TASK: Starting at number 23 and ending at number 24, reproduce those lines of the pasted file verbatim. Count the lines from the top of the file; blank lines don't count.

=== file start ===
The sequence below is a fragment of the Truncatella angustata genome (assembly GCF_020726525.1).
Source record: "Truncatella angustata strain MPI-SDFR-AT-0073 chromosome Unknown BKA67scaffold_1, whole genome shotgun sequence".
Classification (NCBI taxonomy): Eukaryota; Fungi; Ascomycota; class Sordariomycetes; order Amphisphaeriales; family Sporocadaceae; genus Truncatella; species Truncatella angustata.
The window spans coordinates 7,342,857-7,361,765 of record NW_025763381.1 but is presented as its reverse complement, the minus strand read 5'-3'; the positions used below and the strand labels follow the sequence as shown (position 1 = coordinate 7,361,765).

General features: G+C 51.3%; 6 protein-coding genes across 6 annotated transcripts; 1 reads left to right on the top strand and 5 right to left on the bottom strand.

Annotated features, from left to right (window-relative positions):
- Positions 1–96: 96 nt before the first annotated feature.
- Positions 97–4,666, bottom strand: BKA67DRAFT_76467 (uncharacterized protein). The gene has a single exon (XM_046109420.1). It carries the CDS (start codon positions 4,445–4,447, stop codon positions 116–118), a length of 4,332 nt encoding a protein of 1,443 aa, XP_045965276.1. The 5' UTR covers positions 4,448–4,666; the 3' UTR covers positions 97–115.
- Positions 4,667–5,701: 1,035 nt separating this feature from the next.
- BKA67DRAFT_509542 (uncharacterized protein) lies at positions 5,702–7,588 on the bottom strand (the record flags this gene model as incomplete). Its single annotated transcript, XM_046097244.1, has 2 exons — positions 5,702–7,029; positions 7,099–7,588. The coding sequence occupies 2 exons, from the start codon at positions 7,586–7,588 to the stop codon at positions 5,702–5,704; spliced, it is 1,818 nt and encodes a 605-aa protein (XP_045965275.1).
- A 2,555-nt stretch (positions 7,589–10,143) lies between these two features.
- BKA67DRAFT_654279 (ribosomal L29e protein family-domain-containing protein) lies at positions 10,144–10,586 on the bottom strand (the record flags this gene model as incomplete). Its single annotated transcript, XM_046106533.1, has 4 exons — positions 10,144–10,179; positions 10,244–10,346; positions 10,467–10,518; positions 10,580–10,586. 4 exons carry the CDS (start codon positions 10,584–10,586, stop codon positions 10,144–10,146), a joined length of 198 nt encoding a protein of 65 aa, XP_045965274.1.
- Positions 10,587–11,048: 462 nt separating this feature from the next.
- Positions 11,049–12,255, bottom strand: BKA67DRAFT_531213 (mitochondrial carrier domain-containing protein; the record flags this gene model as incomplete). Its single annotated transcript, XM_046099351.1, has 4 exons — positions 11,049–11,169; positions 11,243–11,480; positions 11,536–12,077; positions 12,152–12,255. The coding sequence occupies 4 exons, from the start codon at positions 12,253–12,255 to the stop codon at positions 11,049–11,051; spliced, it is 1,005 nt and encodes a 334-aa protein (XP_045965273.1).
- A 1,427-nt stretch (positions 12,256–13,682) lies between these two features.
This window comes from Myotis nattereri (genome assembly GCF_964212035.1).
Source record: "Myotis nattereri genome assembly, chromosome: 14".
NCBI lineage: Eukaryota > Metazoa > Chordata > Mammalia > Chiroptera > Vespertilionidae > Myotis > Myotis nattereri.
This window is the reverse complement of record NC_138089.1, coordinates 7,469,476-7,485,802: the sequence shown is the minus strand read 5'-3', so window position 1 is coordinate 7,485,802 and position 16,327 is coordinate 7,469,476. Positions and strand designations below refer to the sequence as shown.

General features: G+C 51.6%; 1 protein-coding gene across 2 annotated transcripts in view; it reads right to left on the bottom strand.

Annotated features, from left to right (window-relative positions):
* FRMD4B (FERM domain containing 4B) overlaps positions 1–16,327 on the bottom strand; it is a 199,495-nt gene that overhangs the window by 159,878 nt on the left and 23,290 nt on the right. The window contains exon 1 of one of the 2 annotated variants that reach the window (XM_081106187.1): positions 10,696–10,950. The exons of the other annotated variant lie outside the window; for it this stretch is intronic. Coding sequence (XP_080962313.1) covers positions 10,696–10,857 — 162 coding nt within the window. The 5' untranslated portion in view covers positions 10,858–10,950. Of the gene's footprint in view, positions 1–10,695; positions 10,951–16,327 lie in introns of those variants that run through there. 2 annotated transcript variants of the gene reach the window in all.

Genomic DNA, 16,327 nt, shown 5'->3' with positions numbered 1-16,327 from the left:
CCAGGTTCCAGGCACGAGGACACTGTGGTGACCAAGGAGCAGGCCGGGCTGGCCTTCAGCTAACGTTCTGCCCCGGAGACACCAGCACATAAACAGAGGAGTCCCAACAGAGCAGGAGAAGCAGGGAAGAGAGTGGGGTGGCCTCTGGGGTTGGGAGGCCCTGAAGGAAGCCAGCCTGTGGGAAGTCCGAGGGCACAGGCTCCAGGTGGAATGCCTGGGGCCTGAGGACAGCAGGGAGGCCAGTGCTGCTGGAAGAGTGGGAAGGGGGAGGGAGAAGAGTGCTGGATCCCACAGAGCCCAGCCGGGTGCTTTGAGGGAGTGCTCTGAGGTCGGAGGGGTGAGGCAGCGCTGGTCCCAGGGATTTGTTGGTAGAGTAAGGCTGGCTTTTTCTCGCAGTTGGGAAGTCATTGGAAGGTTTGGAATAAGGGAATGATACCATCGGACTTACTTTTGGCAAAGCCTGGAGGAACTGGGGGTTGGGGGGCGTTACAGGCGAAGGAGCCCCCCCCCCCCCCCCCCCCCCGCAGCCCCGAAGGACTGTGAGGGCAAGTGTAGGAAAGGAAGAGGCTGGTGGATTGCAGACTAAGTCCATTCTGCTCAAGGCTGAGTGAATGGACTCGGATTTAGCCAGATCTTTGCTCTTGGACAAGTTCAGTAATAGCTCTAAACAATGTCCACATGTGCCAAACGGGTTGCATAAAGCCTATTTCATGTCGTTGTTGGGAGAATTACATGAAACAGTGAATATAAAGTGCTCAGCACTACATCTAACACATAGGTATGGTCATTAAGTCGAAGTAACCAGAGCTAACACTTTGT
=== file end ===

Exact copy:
Genomic DNA, 16,327 nt, shown 5'->3' with positions numbered 1-16,327 from the left:
CCAGGTTCCAGGCACGAGGACACTGTGGTGACCAAGGAGCAGGCCGGGCTGGCCTTCAGCTAACGTTCTGCCCCGGAGACACCAGCACATAAACAGAGGAGTCCCAACAGAGCAGGAGAAGCAGGGAAGAGAGTGGGGTGGCCTCTGGGGTTGGGAGGCCCTGAAGGAAGCCAGCCTGTGGGAAGTCCGAGGGCACAGGCTCCAGGTGGAATGCCTGGGGCCTGAGGACAGCAGGGAGGCCAGTGCTGCTGGAAGAGTGGGAAGGGGGAGGGAGAAGAGTGCTGGATCCCACAGAGCCCAGCCGGGTGCTTTGAGGGAGTGCTCTGAGGTCGGAGGGGTGAGGCAGCGCTGGTCCCAGGGATTTGTTGGTAGAGTAAGGCTGGCTTTTTCTCGCAGTTGGGAAGTCATTGGAAGGTTTGGAATAAGGGAATGATACCATCGGACTTACTTTTGGCAAAGCCTGGAGGAACTGGGGGTTGGGGGGCGTTACAGGCGAAGGAGCCCCCCCCCCCCCCCCCCCCCCGCAGCCCCGAAGGACTGTGAGGGCAAGTGTAGGAAAGGAAGAGGCTGGTGGATTGCAGACTAAGTCCATTCTGCTCAAGGCTGAGTGAATGGACTCGGATTTAGCCAGATCTTTGCTCTTGGACAAGTTCAGTAATAGCTCTAAACAATGTCCACATGTGCCAAACGGGTTGCATAAAGCCTATTTCATGTCGTTGTTGGGAGAATTACATGAAACAGTGAATATAAAGTGCTCAGCACTACATCTAACACATAGGTATGGTCATTAAGTCGAAGTAACCAGAGCTAACACTTTGT